La Empresa starts with a confirmation of a missed documentary project. Then, further on, details about a helpless and sometimes doubtful film proceeding are delivered, marked by random meetings, unexpected discoveries, perturbations, missed chances, and dead ends. All these are recognitions, which in other projects might have indicated the auto-confirmation of failure. Still, in André Siegers’ meta-documentary, all these traces create a space of potentialities, a playing field for quite complex relations, which finally leads to a brilliant conclusion.
Following traces and chances are the leading forces, which only afterwards develop their retrospective logic compatible with rhizomatic progressions, as Gilles Deleuze and Felix Guattari described a non-hierarchical thinking process. These fragile step-by-step proceedings are delivered and commented on by a relaxed and distanced voice, the only dimension which lays the ground for the changing situations and filmed sets.
Not a surprise, German director André Siegers (1978) studied literature and came from script writing to film directing. This year’s Bright Future Section of the International Film Festival Rotterdam presented documentary-story starts in Las Vegas, with a portrait of a successful tourist manager who had been an elite soldier. The film team starts taking images from the city’s voids and outskirts. During a random meeting, a local gardener, Ernesto Oliva, expressed his own film idea to make a documentary about people crossing the Mexican – US border, filmed by actual migrants themselves. Mentioning his Mexican home town El Alberto, which inspired his idea, the film team followed his indication. They soon arrived at the 100 km US border situated town in the Mexican state of Hidalgo. There the film team discovers touristic activities focused on the so-called “Caminata Nocturna”, where actors allow tourists to realistically experience the risks and harshness of crossing the border in an arranged simulation every Saturday for $22USD. Not everybody returns from there without traumatic flashes, but the village does offer bungalows and swimming pools for relaxing.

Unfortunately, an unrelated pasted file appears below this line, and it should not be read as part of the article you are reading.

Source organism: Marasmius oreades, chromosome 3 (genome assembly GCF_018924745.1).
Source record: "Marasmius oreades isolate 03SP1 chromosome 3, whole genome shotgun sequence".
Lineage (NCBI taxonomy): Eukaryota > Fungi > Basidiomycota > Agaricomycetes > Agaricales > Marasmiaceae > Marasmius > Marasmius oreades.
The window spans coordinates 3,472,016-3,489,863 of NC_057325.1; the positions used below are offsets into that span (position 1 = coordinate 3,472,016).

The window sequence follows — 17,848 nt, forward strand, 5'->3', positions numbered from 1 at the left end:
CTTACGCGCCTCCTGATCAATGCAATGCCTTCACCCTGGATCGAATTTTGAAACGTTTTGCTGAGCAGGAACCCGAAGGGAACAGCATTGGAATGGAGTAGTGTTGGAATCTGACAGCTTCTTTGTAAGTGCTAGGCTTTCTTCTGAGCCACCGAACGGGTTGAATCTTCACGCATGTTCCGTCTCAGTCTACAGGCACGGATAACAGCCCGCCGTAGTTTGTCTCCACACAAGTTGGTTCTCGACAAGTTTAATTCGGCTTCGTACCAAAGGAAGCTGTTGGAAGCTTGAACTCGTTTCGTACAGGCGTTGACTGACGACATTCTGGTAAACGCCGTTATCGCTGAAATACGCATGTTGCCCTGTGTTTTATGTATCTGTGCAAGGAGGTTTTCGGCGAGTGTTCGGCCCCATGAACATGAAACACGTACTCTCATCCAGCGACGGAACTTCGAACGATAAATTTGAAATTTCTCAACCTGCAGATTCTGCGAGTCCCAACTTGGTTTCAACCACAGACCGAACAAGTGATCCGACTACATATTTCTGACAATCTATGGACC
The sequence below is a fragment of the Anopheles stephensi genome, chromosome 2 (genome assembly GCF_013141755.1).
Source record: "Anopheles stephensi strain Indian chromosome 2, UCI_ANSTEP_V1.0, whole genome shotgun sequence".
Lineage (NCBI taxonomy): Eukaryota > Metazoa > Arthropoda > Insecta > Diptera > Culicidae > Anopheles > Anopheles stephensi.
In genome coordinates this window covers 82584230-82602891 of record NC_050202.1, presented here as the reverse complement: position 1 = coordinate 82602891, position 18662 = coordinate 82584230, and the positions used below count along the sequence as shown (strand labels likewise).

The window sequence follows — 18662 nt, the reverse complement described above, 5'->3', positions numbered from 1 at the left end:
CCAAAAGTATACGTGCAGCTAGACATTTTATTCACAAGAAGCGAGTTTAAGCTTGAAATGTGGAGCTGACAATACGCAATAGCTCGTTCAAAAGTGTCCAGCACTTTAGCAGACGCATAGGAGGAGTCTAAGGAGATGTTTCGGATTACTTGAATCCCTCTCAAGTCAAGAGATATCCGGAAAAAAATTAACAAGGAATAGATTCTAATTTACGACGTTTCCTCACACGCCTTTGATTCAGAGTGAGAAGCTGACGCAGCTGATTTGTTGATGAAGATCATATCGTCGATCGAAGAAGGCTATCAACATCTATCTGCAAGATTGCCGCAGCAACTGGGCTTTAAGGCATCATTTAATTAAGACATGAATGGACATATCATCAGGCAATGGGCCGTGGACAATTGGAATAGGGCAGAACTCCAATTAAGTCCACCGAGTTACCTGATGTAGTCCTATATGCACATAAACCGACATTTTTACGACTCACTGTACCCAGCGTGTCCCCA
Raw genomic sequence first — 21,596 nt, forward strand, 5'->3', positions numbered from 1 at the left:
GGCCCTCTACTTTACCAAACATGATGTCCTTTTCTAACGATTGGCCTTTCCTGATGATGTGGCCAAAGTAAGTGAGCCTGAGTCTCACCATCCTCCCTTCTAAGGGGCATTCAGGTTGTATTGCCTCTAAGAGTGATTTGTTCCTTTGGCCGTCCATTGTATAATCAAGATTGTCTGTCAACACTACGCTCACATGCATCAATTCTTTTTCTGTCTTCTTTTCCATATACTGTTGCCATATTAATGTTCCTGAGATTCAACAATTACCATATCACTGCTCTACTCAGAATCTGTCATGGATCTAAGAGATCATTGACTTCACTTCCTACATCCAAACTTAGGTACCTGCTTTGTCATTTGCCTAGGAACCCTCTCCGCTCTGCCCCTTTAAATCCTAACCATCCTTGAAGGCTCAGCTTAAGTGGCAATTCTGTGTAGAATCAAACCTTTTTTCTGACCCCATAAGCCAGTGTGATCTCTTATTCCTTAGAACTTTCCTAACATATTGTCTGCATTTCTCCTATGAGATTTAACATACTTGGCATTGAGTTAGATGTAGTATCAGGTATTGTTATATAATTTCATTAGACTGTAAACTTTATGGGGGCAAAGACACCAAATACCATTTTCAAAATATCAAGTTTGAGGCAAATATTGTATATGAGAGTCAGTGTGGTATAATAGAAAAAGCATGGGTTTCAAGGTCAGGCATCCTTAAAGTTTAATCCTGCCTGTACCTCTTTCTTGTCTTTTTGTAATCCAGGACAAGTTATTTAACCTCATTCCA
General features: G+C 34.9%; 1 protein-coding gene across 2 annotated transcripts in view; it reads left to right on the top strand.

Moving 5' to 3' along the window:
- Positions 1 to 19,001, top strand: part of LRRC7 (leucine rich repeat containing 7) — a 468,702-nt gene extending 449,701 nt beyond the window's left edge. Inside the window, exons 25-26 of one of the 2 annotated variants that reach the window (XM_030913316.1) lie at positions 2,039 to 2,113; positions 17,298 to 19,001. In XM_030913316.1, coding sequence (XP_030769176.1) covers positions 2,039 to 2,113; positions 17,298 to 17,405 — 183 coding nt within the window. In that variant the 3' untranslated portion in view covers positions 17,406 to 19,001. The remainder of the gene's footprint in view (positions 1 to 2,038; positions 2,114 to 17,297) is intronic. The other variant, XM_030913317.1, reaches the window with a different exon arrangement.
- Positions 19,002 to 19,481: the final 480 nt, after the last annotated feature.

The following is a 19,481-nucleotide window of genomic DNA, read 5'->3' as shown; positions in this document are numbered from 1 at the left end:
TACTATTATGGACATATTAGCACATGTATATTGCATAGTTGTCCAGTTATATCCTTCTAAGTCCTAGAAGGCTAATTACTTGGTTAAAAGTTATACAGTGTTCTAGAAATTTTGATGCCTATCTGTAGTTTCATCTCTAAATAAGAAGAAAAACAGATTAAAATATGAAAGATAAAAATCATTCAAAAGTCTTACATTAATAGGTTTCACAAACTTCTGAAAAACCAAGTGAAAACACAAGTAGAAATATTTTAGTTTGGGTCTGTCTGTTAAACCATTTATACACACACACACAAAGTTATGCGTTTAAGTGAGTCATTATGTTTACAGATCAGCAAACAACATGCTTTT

Siegers explicitly integrates the conditions of documenting these facts. The film permissions cost is $8,000 for one month. One hard disc copy with uncompressed images of all takes needs to be handed over to the village administration after the shooting. Evidently, the German film team is not the only one to accept the offer. Even film series had already been realized in El Alberto.
all these traces create a space of potentialities
During these days, the team follows different local social realities. For example, a parent’s representative in a ground school warns children not to undertake the risks of an illegal crossing. Religious preachers declare only a strong belief in God, and the request for God’s permission will lead to a successful end. In another scene, female factory workers talk about the exploitation of their handwork.
Finally, the team participates in one of these border-crossing night trips. Actors playing drug dealers, thieves, and border police attack the tourists, who had never been mentally formed or physically trained to be confronted with such an experience. Just the indication not to show up in sandals or shorts, but with much water, was delivered to them as a basic conceal.
André Siegers’ black and white filmed work gives time-space to capture the town’s materials and situations in a nearly meditative way. Even a missed night shot on the village is integrated, intended to determine the nightly lighting conditions.
A new input is an unexpected reunion with ex-gardener Ernesto Oliva, in a moment when the team already have reached a state of lost inspiration, just filming tourists playing tourists. Oliva now tells his own story. After being accused of a slight traffic delict, he was recently expelled from the US as a person without a residence permit after 26 years of living there, being married, being a father and being a house owner with a stable job.
In La Empresa, simulations and realities form floating borders. Most who are highly motivated to leave Mexico for real, have played the border crossing tourist attraction since 2004.
Leaving El Alberto finally, the film team’s last station is the frescoes of St. Michael church in the town of Ixmiquilpan. These works, realized in the 16th century by local painters under duress from the Spanish, represent the Christian lecture of the pagan subjugation to Christianity. But, in another interpretation, the resistance of the natives against their colonial oppressors.
The fact is, the paintings developed a tourist-added value over the centuries. A strong closing scene – facts are used as material for profit, history, and reality as a showcase for moneymaking, as in El Alberto, as in Ixmiquilpan. In the best case, we can interpret these activities as forms of postponed resistance.